Kent gasped loudly and screamed, “Come quickly!” Shrieking he added, “Help!”
“Where are you?” Dax called out.
“Come!” Kent replied. “To the, to the left,” he mumbled.
Dax nudged Reid’s arm leading the way as they searched for where Kent was. Something was moaning in the distance. Quickening his pace, Dax raced towards the sound.
When he arrived his mouth dropped. A girl was lying on the ground nearly passed out, missing an arm. Dax knelt on one knee placing two fingers on her neck searching for a pulse. Kent was hysterical beside him screeching out in pain. Dax struggled to find any sign of life, but although it was faint, he could tell there was a pulse.
“Please protect my baby, protect my daughter!” Kent urged.
“She’s alive, we know that,” Dax assured Kent, “but we need to get her to the emergency room right now.”
A prickle, a tingling sensation woke Everett up causing him to want to laugh. The early light of the dawn had broken. The clouds had disappeared. The sun was strikingly bright as it slowly rose in the distance. A spider crawled along his leg, up on his arm and then crawled onto the tree above him. A centipede followed and then a flying praying mantis landed onto his hand. Before he knew it a multitude of insects were crawling over him, yet none of them bit him. They had accepted him as one of their own, a part of their ecosystem, a part of nature. He would not disturb them now. Nature was once again giving him a sign that things were ok again. He was being blessed.
As the son rose higher into the sky, the purplish hue turned into reds, yellows, oranges, and pinks. It was a wonder to behold. Then it dawned on him: he had survived. He had survived the night. Nature was showing him the way again. Everything in the forest was being corrected. Fern came to mind. Had she gotten back in time? Had she told them about him and Bennie? Oh, of course. Fern didn’t stay behind to see, to notice that Bennie…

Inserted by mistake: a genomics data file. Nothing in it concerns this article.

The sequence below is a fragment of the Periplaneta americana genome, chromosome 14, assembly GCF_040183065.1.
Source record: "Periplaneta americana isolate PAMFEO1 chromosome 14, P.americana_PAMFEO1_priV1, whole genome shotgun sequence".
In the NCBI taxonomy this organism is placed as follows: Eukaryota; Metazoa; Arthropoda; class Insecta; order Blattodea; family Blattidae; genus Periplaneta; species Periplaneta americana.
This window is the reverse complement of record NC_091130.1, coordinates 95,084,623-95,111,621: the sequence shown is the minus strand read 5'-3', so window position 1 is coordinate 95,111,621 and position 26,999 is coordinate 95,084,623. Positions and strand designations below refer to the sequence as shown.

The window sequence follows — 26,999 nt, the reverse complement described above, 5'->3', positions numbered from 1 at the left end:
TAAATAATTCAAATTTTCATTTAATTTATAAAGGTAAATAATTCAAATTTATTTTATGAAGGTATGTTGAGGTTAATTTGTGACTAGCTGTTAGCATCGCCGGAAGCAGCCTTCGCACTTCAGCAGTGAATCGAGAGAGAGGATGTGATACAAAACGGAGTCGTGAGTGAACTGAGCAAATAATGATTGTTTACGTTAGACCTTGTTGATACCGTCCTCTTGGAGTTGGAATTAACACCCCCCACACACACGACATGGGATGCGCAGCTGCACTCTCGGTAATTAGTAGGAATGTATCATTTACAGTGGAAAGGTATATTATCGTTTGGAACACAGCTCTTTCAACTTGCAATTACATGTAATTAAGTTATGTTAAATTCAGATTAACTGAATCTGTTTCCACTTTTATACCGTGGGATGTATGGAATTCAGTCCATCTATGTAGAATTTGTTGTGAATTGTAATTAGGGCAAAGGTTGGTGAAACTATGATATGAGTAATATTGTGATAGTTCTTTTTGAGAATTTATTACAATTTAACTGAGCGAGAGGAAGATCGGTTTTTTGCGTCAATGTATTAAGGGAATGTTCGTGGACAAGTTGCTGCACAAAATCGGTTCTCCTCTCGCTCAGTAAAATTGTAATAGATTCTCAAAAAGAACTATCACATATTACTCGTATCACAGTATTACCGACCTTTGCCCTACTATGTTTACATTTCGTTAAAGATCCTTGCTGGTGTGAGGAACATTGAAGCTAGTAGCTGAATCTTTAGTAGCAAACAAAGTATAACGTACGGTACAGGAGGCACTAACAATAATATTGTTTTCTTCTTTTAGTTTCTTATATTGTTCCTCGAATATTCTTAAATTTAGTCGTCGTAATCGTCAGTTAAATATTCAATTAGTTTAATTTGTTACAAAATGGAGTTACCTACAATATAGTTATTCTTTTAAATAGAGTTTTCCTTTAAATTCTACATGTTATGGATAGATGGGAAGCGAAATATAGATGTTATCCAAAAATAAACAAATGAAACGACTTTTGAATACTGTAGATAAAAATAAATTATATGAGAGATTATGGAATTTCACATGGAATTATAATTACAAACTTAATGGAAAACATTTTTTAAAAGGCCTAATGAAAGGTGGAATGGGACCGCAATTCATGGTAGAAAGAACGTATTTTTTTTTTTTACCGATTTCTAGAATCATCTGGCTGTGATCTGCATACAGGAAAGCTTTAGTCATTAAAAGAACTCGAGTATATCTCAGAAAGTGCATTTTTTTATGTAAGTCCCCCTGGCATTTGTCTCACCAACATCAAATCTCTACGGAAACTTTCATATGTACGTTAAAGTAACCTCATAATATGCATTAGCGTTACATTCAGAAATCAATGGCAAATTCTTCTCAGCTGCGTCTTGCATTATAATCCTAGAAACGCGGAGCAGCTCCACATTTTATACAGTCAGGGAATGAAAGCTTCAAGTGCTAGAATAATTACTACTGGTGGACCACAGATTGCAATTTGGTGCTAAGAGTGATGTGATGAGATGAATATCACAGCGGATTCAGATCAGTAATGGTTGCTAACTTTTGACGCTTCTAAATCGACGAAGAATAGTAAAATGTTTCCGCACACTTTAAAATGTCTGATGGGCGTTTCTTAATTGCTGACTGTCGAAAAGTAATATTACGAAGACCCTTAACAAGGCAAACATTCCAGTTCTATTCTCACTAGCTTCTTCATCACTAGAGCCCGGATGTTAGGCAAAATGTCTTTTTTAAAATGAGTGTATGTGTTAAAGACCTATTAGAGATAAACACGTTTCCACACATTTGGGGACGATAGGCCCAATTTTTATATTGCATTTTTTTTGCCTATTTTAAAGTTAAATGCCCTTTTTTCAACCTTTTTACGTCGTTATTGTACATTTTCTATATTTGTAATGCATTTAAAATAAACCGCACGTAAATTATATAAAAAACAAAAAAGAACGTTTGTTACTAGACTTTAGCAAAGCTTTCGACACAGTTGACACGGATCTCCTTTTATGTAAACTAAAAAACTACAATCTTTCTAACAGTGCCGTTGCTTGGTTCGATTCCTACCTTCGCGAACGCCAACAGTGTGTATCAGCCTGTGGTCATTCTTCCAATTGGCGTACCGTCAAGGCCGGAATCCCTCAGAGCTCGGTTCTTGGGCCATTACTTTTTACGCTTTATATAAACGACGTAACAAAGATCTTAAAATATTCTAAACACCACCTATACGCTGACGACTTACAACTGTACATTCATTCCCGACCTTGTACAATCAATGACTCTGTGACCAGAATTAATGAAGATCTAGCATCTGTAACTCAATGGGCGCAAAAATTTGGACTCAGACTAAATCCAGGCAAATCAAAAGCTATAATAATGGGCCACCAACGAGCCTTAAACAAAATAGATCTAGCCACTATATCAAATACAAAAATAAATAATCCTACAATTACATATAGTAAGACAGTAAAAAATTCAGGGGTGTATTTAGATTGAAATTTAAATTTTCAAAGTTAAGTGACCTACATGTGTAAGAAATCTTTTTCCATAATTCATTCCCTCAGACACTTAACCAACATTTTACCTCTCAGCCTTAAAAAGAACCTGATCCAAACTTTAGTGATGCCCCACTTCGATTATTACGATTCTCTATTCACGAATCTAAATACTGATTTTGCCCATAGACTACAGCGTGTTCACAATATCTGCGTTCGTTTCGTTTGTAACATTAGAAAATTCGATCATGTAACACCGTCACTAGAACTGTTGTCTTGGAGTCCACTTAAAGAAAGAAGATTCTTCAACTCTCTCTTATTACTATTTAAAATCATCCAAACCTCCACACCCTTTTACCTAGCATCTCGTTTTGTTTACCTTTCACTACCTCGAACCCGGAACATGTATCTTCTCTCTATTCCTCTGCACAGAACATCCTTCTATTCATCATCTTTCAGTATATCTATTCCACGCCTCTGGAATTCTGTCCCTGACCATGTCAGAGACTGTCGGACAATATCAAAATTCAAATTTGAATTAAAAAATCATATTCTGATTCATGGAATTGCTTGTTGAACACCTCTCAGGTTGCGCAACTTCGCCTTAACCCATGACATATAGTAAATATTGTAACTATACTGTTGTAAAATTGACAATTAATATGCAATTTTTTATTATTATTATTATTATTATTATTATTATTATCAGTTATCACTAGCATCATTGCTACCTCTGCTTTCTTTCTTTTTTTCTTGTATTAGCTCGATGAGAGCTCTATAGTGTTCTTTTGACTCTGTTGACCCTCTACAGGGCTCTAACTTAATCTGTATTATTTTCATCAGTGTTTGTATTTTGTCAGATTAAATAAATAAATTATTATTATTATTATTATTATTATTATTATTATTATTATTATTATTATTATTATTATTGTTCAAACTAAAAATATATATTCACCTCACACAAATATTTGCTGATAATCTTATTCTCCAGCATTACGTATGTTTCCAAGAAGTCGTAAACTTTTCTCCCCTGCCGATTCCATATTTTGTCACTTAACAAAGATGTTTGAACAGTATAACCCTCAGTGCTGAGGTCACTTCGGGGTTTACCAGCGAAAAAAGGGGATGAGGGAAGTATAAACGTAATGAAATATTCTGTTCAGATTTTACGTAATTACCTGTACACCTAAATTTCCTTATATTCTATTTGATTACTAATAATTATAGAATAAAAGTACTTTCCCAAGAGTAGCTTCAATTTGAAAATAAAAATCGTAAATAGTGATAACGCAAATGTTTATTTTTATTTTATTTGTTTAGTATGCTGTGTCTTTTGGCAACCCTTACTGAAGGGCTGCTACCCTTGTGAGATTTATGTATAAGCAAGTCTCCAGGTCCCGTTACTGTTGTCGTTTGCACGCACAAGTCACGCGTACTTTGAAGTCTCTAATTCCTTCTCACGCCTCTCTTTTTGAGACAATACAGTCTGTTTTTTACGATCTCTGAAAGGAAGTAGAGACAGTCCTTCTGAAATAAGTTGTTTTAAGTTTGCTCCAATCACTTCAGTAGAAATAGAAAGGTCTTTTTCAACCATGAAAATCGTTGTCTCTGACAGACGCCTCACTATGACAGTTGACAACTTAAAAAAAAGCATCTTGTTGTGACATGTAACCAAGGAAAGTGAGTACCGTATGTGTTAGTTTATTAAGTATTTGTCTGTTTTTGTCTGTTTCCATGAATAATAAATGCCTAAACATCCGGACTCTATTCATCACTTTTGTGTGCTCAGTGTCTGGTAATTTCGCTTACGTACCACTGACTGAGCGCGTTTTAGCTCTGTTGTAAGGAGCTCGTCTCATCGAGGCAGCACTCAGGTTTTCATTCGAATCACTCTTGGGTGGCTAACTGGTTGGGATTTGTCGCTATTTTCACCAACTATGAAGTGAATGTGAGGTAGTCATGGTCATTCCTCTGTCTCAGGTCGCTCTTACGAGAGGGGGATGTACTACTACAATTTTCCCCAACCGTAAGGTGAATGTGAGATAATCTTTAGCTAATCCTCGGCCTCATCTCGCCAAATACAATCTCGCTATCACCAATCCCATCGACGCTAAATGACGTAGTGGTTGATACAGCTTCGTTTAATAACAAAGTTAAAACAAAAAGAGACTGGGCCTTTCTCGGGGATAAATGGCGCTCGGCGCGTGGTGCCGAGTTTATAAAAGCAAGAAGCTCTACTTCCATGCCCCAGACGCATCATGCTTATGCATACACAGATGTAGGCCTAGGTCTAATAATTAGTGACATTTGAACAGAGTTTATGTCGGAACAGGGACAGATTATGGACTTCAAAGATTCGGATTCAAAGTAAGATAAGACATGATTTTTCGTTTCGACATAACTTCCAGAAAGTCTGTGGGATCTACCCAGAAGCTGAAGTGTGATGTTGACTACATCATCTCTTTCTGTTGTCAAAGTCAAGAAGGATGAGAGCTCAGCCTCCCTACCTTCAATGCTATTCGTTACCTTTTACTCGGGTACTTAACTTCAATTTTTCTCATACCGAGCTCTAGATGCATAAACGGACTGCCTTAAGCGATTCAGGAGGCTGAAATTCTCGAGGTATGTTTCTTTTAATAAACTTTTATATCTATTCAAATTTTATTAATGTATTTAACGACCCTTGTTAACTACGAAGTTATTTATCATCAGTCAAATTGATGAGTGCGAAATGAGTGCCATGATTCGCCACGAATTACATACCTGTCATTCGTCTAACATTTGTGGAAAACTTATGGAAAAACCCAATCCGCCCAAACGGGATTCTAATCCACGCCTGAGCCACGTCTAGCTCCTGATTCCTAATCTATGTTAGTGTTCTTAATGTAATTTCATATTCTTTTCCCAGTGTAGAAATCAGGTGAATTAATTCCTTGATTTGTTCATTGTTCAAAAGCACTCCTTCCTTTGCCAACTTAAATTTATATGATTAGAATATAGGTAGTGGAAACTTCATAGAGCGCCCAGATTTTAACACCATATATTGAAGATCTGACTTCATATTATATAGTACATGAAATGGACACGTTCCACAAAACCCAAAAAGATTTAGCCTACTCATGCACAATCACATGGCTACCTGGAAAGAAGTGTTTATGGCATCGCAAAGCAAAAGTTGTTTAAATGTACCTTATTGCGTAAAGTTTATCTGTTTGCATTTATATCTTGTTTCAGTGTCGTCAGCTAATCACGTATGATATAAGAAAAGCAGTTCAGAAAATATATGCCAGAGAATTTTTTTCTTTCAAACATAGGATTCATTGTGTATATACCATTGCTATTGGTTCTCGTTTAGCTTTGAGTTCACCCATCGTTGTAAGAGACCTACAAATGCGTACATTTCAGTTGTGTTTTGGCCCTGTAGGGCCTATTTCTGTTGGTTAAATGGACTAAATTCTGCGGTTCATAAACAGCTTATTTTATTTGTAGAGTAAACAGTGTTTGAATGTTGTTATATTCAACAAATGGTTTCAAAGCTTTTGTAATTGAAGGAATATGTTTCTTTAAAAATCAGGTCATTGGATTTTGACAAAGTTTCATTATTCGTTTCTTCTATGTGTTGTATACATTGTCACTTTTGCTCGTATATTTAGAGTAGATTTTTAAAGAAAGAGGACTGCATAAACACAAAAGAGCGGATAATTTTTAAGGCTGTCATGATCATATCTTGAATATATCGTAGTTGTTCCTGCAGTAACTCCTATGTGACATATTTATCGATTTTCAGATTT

It was over now. As he had given up all hope, succumbing into sleep he had convinced himself that he would die and now that he was still breathing in the forest he could do nothing else but internally say thank you repeatedly. The more he thought about what had happened, he knew he had to get up and move, but he couldn’t. He was still so exhausted. Having retreated into his thoughts for so long, he hadn’t noticed that all of the insects had left him. It was fine while it lasted, but he didn’t want them to crawl all over him forever, but he would never disturb their path if they embraced him as part of their environment.